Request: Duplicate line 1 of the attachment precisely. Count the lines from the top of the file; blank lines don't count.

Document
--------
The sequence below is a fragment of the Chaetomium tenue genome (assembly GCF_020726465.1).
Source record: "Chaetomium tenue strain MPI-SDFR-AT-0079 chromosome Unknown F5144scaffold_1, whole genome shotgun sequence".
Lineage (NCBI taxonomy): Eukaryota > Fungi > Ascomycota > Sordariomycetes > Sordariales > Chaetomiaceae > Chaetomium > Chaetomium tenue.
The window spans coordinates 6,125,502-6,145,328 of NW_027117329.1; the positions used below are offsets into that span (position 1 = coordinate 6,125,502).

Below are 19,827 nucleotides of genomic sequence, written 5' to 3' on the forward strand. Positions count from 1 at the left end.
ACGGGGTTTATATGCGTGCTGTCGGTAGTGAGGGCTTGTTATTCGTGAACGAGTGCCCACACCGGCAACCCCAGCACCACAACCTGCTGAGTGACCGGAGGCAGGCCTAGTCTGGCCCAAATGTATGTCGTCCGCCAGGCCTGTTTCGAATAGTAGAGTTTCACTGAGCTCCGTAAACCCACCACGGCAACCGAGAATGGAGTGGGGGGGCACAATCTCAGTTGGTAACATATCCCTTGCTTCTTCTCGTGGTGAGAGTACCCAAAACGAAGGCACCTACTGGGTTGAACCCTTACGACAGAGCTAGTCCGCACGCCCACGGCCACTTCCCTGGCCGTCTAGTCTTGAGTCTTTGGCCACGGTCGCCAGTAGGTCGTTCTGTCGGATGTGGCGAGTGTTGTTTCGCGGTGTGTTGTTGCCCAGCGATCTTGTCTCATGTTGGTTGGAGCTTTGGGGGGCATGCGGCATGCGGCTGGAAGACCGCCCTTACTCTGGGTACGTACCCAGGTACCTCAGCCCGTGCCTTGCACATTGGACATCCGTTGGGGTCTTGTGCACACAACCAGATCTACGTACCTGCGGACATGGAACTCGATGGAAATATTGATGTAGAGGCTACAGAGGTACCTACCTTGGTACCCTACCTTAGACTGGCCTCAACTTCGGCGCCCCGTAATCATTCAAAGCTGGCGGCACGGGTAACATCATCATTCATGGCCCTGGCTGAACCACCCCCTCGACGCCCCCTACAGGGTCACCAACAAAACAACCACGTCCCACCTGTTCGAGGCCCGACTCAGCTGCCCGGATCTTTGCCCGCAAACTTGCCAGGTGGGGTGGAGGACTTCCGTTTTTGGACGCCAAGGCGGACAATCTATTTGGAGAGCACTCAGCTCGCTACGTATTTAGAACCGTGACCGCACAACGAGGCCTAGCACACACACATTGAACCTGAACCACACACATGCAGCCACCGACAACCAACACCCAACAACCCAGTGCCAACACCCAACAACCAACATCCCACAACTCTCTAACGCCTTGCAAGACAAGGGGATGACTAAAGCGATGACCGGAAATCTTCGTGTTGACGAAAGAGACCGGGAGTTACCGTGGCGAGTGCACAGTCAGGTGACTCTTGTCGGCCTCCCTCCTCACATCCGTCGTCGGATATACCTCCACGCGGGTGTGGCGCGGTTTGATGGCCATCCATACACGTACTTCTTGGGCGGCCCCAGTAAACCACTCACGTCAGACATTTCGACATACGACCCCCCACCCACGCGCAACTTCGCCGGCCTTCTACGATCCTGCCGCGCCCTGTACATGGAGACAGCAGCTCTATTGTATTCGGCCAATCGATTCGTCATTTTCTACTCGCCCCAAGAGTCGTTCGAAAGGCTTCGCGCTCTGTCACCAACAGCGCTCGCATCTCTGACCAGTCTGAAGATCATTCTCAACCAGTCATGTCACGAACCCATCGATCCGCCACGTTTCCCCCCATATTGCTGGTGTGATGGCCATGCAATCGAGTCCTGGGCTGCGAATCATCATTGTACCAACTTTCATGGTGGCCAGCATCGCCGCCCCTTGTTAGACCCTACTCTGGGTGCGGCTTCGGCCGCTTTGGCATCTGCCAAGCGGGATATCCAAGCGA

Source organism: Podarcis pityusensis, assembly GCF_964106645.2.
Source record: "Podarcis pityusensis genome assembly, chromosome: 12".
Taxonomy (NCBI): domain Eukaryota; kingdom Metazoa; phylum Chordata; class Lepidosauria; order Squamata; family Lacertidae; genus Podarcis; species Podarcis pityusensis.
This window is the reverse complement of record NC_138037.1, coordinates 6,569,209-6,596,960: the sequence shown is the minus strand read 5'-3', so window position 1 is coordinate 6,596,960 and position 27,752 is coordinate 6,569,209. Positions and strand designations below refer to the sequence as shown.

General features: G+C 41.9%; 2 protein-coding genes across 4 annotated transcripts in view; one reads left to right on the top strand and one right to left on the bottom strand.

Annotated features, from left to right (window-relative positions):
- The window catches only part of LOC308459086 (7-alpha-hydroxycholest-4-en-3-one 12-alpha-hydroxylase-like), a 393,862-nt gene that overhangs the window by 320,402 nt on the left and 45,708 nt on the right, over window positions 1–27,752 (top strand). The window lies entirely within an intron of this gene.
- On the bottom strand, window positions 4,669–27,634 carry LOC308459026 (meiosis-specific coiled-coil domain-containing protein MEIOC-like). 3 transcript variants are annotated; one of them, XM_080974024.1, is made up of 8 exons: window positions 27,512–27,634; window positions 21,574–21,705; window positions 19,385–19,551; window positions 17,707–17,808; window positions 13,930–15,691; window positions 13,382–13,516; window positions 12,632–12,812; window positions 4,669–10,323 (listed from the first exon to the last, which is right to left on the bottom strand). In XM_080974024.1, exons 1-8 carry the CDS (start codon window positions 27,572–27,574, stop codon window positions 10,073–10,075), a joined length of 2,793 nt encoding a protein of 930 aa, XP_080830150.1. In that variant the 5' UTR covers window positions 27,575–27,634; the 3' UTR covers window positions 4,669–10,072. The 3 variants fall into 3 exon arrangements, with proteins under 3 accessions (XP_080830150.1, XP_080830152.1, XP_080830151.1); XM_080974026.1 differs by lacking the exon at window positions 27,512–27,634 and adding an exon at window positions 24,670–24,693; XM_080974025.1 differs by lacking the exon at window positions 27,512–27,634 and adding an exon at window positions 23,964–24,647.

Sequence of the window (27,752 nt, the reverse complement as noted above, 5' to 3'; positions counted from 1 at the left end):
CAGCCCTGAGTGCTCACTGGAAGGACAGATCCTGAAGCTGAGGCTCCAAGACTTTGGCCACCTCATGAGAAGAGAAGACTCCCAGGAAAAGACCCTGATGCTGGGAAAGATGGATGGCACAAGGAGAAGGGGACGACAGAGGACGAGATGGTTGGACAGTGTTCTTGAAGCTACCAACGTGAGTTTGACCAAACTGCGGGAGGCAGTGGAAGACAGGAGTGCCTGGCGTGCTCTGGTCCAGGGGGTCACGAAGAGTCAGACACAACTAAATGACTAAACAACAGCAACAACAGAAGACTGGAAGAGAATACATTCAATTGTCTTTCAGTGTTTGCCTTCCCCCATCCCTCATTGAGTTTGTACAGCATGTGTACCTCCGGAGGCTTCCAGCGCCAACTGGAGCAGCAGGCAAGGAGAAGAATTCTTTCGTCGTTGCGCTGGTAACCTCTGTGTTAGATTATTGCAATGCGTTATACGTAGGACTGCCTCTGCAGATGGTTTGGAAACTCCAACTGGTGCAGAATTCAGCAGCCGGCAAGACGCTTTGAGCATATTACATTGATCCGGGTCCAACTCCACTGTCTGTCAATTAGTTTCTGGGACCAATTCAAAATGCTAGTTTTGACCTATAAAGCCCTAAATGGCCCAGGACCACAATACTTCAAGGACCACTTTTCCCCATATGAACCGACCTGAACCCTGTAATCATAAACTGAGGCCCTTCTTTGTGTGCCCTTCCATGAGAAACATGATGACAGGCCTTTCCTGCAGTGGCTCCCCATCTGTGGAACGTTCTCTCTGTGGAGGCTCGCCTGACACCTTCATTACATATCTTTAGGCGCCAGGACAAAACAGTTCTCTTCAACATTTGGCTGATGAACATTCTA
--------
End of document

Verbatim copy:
The sequence below is a fragment of the Chaetomium tenue genome (assembly GCF_020726465.1).